Tag Archives: washington dc

The curious case of a major capital city whose people are disenfranchised (but there could be a bright side)

One of the privileges of bucket-list-retirement has been to spend a little time in Washington DC.

There is much to admire in the US constitution and some elements of its democracy. The democratic status of its capital city is not admirable. It’s a “special federal district” – the District of Columbia – not a state. So, it does not have voting representation in Congress. That’s an estimated 536,768 people (Stacker.com) eligible to vote, without someone to vote on their behalf in Congress.

Compare that to the state of Wyoming’s voting-eligible population of 434,852, who elect a voting US House representative and two – count them – two US Senators (out of a total of only 100).

It is an egregious case of disenfranchisement. It is an downright ungrateful way to treat hard working staff (bearing in mind that much of the DC population is employed by, connected to employees of, the federal US government.)

It should also be noted that “DC” is heavily Democrat, as any casual walk along its residential streets will tell you – just going by the posters up in house windows.

Posted in Op-eds | Also tagged | 7 Comments

US District of Columbia – taxation without representation


I’m just back from a nerd’s tour of Washington DC and Baltimore, Maryland. I was fortunate to fit in about 20 visits to notable locations, mainly political. The highlight was numerous visits to the US Capitol, so much so that the police started saying “Welcome back” to me at the security check-in! In particular, I witnessed a vote in the House of Representatives, complete with a sighting of Nancy Pelosi. By the way, there is something quite spooky, but also quite thrilling, about being the only member of the public left in the huge, cavernous, marble-clad US Capitol late at night.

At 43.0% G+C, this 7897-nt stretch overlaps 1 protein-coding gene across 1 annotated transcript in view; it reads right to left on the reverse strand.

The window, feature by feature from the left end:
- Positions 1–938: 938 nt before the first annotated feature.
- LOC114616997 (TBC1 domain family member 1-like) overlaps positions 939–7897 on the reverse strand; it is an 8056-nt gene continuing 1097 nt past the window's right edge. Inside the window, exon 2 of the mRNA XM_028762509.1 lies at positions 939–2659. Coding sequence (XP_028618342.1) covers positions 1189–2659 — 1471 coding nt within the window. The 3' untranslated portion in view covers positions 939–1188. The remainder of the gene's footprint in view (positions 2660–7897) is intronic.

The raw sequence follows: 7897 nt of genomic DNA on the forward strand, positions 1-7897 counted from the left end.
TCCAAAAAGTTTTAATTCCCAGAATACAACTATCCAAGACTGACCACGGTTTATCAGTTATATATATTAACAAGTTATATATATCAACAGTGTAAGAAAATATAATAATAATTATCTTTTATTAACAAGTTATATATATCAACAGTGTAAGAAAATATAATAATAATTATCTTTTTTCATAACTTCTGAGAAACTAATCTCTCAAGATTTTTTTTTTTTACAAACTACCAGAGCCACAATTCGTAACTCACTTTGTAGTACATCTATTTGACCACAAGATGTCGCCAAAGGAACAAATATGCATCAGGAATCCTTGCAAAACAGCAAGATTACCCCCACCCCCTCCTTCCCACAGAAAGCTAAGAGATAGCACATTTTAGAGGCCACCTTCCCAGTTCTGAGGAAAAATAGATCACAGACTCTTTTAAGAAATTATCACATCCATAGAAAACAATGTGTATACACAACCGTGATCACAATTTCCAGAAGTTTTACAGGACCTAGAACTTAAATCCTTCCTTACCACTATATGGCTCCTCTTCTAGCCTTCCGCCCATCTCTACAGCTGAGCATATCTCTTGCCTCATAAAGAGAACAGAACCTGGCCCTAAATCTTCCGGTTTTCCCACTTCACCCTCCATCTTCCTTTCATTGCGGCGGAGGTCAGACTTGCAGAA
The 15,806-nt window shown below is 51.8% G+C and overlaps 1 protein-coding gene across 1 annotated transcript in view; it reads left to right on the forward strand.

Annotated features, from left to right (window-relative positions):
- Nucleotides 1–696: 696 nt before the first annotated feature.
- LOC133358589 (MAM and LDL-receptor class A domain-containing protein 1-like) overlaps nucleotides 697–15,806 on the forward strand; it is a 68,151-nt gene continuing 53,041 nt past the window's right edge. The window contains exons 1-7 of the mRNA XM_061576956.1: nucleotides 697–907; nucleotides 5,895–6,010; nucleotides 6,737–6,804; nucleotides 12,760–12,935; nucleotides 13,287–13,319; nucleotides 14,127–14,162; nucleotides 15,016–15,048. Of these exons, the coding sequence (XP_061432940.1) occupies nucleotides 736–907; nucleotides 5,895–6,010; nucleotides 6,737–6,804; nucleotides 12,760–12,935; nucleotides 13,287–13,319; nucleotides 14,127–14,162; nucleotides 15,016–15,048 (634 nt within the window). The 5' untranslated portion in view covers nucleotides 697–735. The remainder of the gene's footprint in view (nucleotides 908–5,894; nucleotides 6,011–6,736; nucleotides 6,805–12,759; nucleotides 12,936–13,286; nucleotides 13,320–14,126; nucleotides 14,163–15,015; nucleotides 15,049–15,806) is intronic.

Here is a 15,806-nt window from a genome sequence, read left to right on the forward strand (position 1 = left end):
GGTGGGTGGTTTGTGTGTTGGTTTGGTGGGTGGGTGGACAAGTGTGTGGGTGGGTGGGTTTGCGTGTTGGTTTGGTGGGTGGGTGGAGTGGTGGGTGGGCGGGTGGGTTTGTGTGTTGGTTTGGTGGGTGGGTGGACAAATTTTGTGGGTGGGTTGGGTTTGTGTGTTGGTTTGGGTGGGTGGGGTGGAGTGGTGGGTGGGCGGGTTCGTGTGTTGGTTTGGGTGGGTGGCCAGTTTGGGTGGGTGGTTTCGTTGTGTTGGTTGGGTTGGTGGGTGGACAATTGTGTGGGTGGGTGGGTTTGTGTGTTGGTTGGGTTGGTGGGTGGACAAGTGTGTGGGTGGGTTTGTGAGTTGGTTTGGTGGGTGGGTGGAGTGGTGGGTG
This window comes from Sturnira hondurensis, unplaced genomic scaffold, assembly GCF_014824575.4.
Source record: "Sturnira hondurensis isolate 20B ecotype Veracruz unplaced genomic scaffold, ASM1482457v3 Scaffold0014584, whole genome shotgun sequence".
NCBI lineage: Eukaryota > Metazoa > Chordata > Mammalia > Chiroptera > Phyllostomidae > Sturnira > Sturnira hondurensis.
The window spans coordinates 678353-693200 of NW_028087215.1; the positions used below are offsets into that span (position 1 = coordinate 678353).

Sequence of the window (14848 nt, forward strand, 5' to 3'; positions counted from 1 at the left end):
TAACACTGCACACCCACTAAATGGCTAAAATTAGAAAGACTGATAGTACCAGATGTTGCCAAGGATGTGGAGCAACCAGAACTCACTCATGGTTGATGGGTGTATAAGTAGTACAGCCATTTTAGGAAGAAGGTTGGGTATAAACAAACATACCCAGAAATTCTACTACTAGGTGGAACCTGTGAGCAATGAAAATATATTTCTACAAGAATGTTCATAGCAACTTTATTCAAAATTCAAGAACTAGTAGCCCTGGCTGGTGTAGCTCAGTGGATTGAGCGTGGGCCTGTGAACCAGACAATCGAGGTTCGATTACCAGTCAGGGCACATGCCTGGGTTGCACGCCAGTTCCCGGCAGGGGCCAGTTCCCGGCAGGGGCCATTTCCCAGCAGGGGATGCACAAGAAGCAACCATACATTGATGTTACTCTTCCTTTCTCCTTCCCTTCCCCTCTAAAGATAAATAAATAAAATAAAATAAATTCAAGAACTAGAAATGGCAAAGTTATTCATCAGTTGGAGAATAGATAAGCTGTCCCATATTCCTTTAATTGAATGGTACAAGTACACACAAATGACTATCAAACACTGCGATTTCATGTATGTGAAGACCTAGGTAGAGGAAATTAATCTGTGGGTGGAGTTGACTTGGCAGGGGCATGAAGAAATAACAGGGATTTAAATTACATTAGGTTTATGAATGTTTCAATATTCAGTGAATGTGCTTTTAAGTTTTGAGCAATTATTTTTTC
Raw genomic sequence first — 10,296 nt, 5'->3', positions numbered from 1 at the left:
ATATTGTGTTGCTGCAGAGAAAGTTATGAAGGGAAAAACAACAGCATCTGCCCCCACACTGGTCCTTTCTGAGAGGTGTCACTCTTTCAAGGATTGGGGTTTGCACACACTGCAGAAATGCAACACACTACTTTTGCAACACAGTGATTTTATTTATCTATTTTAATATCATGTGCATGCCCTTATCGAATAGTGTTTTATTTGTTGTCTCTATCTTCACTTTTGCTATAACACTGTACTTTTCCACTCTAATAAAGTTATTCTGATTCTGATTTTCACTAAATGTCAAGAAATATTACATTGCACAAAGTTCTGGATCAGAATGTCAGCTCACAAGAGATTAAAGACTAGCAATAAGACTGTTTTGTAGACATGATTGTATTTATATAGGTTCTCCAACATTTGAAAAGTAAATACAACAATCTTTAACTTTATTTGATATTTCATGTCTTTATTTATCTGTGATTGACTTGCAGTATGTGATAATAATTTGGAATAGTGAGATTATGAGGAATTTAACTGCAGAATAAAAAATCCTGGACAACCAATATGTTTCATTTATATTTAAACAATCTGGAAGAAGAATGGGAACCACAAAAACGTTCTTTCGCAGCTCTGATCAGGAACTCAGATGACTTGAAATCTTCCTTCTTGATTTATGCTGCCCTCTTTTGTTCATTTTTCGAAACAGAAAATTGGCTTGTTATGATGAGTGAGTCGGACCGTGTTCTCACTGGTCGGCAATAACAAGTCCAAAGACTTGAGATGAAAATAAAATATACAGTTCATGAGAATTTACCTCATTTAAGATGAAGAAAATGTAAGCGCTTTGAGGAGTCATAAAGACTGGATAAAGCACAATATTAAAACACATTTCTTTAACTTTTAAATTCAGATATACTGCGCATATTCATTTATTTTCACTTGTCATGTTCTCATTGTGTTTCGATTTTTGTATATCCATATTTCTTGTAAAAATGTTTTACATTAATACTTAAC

During my visit, one thing which became strikingly apparent to me is the outrageous democratic deficit of the people of the District of Columbia (DC).

Posted in Op-eds | Also tagged | 41 Comments

Splendid memorial to Dr Martin Luther King Junior in Washington DC

This is the tenth of my posts based on a recent tour of the eastern half of the USA. I visited a number of sites relevant to African American history. To mark Black History Month, I am relating some of the things I saw, in the order I saw them.

In Washington DC, I was lucky enough to stay in a neighbourhood where the people were extremely friendly and welcoming. But it is true that the centre of “DC”, as it is almost universally called in the States, is odd. It consists of virtually all federal buildings of some sort or another, plus a lot of monuments. In fact there are so many monuments that, after a couple of days, I had definitely reached “peak monument”.

Posted in LDVUSA | Also tagged , , and | 2 Comments

The black slave whose failed bid for freedom led to the American Civil War

This is the ninth of my posts based on a recent tour of the eastern half of the USA. I visited a number of sites relevant to African American history. To mark Black History Month, I am relating some of the things I saw, in the order I saw them.

I enjoyed a visit to the wonderful US Capitol “Visitor Center”. At presumably astronomical expense, a fantastic underground visitors’ entrance has been built on the east side of the Capitol. You enter it and are taken on a tour of the US Capitol where you go up inside the centre of the building.

Posted in LDVUSA | Also tagged , , , , and | 5 Comments
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